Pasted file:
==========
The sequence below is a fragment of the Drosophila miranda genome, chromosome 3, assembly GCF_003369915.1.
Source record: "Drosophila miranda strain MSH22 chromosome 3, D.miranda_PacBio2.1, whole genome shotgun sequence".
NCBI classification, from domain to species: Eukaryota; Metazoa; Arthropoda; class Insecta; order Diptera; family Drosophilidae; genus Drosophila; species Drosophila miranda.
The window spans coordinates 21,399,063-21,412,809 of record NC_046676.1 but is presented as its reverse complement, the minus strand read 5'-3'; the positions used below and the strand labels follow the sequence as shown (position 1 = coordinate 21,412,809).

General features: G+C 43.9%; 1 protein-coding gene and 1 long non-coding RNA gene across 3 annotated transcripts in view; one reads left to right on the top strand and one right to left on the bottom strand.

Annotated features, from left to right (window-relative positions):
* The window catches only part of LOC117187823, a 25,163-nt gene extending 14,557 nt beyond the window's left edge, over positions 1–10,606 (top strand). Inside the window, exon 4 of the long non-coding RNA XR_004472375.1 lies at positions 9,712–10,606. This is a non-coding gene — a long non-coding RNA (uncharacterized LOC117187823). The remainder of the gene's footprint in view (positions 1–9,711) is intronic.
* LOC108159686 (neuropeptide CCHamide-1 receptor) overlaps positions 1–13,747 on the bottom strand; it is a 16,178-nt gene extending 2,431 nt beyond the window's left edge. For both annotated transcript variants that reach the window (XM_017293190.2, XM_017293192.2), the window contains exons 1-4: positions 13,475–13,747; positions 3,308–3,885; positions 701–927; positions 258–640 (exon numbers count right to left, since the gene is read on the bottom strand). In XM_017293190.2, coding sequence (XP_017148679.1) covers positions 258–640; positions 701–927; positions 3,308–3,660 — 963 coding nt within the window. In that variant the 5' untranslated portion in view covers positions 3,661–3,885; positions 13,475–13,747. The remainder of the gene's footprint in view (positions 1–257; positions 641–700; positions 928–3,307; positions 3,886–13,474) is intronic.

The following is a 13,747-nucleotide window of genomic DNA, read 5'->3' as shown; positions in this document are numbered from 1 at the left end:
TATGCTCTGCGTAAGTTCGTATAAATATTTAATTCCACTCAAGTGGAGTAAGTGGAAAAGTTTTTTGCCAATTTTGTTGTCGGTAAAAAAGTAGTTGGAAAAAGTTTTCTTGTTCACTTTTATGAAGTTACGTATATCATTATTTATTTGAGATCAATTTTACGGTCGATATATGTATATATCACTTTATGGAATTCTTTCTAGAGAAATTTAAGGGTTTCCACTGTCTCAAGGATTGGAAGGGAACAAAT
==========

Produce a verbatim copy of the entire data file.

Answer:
The sequence below is a fragment of the Drosophila miranda genome, chromosome 3, assembly GCF_003369915.1.
Source record: "Drosophila miranda strain MSH22 chromosome 3, D.miranda_PacBio2.1, whole genome shotgun sequence".
NCBI classification, from domain to species: Eukaryota; Metazoa; Arthropoda; class Insecta; order Diptera; family Drosophilidae; genus Drosophila; species Drosophila miranda.
The window spans coordinates 21,399,063-21,412,809 of record NC_046676.1 but is presented as its reverse complement, the minus strand read 5'-3'; the positions used below and the strand labels follow the sequence as shown (position 1 = coordinate 21,412,809).

General features: G+C 43.9%; 1 protein-coding gene and 1 long non-coding RNA gene across 3 annotated transcripts in view; one reads left to right on the top strand and one right to left on the bottom strand.

Annotated features, from left to right (window-relative positions):
* The window catches only part of LOC117187823, a 25,163-nt gene extending 14,557 nt beyond the window's left edge, over positions 1–10,606 (top strand). Inside the window, exon 4 of the long non-coding RNA XR_004472375.1 lies at positions 9,712–10,606. This is a non-coding gene — a long non-coding RNA (uncharacterized LOC117187823). The remainder of the gene's footprint in view (positions 1–9,711) is intronic.
* LOC108159686 (neuropeptide CCHamide-1 receptor) overlaps positions 1–13,747 on the bottom strand; it is a 16,178-nt gene extending 2,431 nt beyond the window's left edge. For both annotated transcript variants that reach the window (XM_017293190.2, XM_017293192.2), the window contains exons 1-4: positions 13,475–13,747; positions 3,308–3,885; positions 701–927; positions 258–640 (exon numbers count right to left, since the gene is read on the bottom strand). In XM_017293190.2, coding sequence (XP_017148679.1) covers positions 258–640; positions 701–927; positions 3,308–3,660 — 963 coding nt within the window. In that variant the 5' untranslated portion in view covers positions 3,661–3,885; positions 13,475–13,747. The remainder of the gene's footprint in view (positions 1–257; positions 641–700; positions 928–3,307; positions 3,886–13,474) is intronic.

The following is a 13,747-nucleotide window of genomic DNA, read 5'->3' as shown; positions in this document are numbered from 1 at the left end:
TATGCTCTGCGTAAGTTCGTATAAATATTTAATTCCACTCAAGTGGAGTAAGTGGAAAAGTTTTTTGCCAATTTTGTTGTCGGTAAAAAAGTAGTTGGAAAAAGTTTTCTTGTTCACTTTTATGAAGTTACGTATATCATTATTTATTTGAGATCAATTTTACGGTCGATATATGTATATATCACTTTATGGAATTCTTTCTAGAGAAATTTAAGGGTTTCCACTGTCTCAAGGATTGGAAGGGAACAAAT